Spanish manufacturing declines

Markit - Financial Information Services

Manufacturing in Spain fell at the fastest rate for almost three years, according to Markit’s Purchasing Managers’ Index (PMI).

The PMI of manufacturing companies in Spain stood at 43.5 in April, down from 44.5 in March, and completing a full year below 50, the point which signifies growth in activity.

Markit’s press release summarised the results as follows:

Operating conditions in the Spanish manufacturing sector deteriorated sharply again in April. New orders fell at a substantial pace, while the rate of contraction in output accelerated. Spare capacity led to further reductions in backlogs of work and employment. Meanwhile, firms lowered output prices in the face of strong competitive pressures and weak demand, despite robust input cost inflation.

The seasonally adjusted Markit PurchasingManagers’ Index® (PMI®) – a composite indicator designed to measure the performance of the manufacturing economy – fell for the third month running in April, posting 43.5, from 44.5 in March. The latest reading signalled the fastest worsening of operating conditions since June 2009.

New orders decreased at a considerable pace that was broadly unchanged from that seen in March. Panellists reported falling demand, particularly from domestic markets. New export orders also decreased, and at a marked pace.

According to respondents, lower new business and the current economic crisis in Spain contributed to a fall in output. Production has decreased throughout the past year, and the latest fall was the strongest since October 2011.

Spare capacity was again evident in the sector, with both backlogs of work and employment falling during the month. Although the rate of job cuts eased for the second month running, it remained marked.

Cost inflation was recorded for a third consecutive month in April, although the pace of increase slowed and was weaker than the survey average. Respondents indicated higher raw material prices, with fuel and plastics widely mentioned.

Output prices continued to fall, however, as strong competition and weak demand largely prevented firms from raising their charges. Output prices have fallen in each month since August 2011.

Spanish manufacturing firms cut their purchasing activity at the fastest pace in 2012 so far. The reduction in demand for inputs led to an easing in pressure on suppliers to the sector. Consequently, suppliers’ delivery times lengthened only fractionally, and at the weakest pace in the current 31-month sequence of deterioration.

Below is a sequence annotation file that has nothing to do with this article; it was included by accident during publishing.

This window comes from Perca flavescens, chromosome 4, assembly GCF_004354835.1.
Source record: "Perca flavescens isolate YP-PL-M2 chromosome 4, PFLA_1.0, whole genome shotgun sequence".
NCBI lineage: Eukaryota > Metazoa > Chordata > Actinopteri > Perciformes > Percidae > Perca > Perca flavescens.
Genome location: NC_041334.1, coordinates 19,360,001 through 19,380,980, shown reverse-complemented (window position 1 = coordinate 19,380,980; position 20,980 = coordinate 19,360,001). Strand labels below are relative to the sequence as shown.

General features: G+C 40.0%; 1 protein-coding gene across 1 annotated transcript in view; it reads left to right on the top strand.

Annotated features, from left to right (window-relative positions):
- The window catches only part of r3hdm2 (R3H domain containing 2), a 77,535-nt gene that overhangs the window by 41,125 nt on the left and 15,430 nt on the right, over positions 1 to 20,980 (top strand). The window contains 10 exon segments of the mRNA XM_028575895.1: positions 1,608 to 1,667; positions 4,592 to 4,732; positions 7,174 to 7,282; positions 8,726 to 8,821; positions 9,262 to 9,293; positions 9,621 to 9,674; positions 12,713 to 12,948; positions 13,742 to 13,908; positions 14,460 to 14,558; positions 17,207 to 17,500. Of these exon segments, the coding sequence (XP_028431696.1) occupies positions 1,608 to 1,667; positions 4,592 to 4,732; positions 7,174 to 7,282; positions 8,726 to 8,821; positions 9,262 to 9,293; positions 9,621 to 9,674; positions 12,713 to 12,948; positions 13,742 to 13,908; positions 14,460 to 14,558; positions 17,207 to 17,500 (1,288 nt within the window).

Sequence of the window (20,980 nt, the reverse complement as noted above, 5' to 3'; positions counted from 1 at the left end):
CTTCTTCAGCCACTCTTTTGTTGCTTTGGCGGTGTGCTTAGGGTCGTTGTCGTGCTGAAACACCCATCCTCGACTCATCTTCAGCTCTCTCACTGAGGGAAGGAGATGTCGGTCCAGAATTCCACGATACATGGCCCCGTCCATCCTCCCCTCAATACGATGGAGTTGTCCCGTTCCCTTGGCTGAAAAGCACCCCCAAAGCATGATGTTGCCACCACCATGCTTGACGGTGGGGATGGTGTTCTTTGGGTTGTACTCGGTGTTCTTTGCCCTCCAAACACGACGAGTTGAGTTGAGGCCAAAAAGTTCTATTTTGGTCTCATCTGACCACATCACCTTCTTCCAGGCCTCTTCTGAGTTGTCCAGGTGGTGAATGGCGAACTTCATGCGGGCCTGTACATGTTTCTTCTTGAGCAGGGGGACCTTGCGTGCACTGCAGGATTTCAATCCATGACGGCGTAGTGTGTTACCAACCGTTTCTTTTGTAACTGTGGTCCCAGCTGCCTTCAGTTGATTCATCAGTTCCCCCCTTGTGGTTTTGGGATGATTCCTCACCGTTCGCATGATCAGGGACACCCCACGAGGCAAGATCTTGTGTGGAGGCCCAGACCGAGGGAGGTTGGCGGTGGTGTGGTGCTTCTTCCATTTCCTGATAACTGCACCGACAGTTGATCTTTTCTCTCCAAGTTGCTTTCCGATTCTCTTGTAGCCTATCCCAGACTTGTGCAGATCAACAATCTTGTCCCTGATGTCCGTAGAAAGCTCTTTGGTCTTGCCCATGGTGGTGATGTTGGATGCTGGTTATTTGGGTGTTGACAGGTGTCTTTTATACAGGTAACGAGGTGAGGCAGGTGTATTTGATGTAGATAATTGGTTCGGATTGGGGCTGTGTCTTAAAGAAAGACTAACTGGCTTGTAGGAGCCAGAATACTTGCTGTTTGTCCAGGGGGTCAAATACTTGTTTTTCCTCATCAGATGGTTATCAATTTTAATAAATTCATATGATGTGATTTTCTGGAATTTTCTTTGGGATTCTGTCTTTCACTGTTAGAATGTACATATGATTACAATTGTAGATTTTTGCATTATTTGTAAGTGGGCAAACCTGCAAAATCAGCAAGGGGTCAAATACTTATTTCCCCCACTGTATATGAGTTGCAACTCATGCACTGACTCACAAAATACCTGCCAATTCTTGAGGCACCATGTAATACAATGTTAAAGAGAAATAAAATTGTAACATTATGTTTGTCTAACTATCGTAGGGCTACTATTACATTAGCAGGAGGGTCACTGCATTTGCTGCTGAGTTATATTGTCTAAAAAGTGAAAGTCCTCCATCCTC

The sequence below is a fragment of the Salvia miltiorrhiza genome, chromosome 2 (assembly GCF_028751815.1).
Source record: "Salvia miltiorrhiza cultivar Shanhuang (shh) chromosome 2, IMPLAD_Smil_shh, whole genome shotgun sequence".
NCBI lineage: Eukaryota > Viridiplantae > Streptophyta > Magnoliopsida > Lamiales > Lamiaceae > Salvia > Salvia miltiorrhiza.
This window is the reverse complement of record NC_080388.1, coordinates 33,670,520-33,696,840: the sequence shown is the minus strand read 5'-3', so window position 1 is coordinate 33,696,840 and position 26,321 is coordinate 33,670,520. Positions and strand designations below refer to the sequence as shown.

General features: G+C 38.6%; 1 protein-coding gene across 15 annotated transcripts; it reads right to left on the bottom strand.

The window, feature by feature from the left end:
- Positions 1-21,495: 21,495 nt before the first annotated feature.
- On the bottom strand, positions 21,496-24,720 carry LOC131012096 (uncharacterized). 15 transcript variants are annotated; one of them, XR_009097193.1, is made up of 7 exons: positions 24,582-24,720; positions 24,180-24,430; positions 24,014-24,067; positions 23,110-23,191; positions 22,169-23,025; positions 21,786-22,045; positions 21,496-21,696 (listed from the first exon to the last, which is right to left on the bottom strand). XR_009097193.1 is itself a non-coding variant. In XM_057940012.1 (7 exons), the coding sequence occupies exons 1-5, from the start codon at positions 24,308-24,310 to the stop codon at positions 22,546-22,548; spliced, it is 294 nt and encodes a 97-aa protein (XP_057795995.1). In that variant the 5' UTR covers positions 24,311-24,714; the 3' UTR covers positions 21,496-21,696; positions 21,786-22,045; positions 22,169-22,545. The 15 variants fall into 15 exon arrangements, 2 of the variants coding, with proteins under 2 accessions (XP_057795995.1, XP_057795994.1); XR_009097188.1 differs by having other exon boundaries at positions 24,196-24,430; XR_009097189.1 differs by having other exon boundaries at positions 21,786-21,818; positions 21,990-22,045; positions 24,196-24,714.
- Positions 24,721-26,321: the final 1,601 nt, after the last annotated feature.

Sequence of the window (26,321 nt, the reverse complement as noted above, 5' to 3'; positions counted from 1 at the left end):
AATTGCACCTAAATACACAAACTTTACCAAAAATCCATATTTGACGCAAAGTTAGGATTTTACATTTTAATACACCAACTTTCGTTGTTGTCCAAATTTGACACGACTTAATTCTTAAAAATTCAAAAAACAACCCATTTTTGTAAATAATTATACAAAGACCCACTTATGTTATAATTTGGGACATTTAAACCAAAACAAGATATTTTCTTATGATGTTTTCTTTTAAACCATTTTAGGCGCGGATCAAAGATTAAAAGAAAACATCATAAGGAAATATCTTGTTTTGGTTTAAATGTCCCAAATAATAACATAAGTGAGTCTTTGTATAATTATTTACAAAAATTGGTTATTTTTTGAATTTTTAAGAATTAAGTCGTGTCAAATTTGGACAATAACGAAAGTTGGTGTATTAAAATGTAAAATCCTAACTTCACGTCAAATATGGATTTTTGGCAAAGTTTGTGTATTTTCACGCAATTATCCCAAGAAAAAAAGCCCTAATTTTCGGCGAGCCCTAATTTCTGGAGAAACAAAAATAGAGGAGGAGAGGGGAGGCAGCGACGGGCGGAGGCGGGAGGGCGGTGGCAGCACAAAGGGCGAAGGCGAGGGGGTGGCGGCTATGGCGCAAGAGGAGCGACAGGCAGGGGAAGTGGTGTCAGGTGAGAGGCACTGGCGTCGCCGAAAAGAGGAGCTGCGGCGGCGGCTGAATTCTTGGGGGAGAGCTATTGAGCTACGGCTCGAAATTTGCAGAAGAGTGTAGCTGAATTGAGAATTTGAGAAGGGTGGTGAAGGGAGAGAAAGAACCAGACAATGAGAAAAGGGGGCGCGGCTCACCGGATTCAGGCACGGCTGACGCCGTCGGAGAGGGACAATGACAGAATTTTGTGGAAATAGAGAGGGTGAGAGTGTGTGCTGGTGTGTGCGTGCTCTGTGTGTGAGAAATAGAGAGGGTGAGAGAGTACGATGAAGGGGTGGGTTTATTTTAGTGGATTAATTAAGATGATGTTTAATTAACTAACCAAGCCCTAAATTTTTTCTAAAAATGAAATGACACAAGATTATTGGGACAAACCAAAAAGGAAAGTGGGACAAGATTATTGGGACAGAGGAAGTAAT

Manufacturers indicated a preference for tighter stock management in April. Pre-production inventories fell at a marked pace that was the fastest in 27 months.

Stocks of finished goods decreased at a solid pace that was broadly in line with that seen in the previous month. Where post-production inventories fell, this was linked by panellists to a steep decline in production.

Andrew Harker, economist at Markit and author of the report, said: “The Spanish manufacturing PMI remained well below the 50.0 no-change mark in April, continuing the trend of worsening business conditions in the sector. In fact, the PMI even moved slightly further away from 50.0 during the month. The acceleration in the rate of contraction in new orders seen in March was followed up by a similar trend in the output index in April. Further price discounting at manufacturers appeared to have a limited impact on sales, with new orders falling at a substantial pace over the month.”

About PMIs

Purchasing Managers’ Index® (PMI®) surveys are now available for 32 countries and also for key regions including the Eurozone. They are the most closely-watched business surveys in the world, favoured by central banks, financial markets and business decision makers for their ability to provide up-to-date, accurate and often unique monthly indicators of economic trends. To learn more go to

The press release can be downloaded here: Market Spain Manufacturing PMI


Spanish manufacturing slumps

Surveys released earlier today (Monday) showed factories in Spain are deteriorating at the fastest pace in more than two years.

The Spanish economy is sagging under the weight of harsh austerity measures, introduced by Prime Minister José Luis Zapatero. Many other Euro zone countries have also introduced various levels of austerity measures.

Meanwhile, France saw manufacturing decline for the second month in a row. Even Germany, with the biggest and arguably the most prosperous economy in the Euro zone, saw manufacturing growth effectively come to a standstill.

Chris Williamson, chief economist at PMI compiler Markit said “Manufacturers are reporting the worst business conditions for over two years, facing a combination of lacklustre domestic demand and falling export sales,”.

Euro zone unemployment remained at 10 percent for August. This figure is not representative of the individual countries and does not reflect the disparities between fairly restrained joblessness in Germany and France, and the far larger proportion of unemployment in Spain and Greece.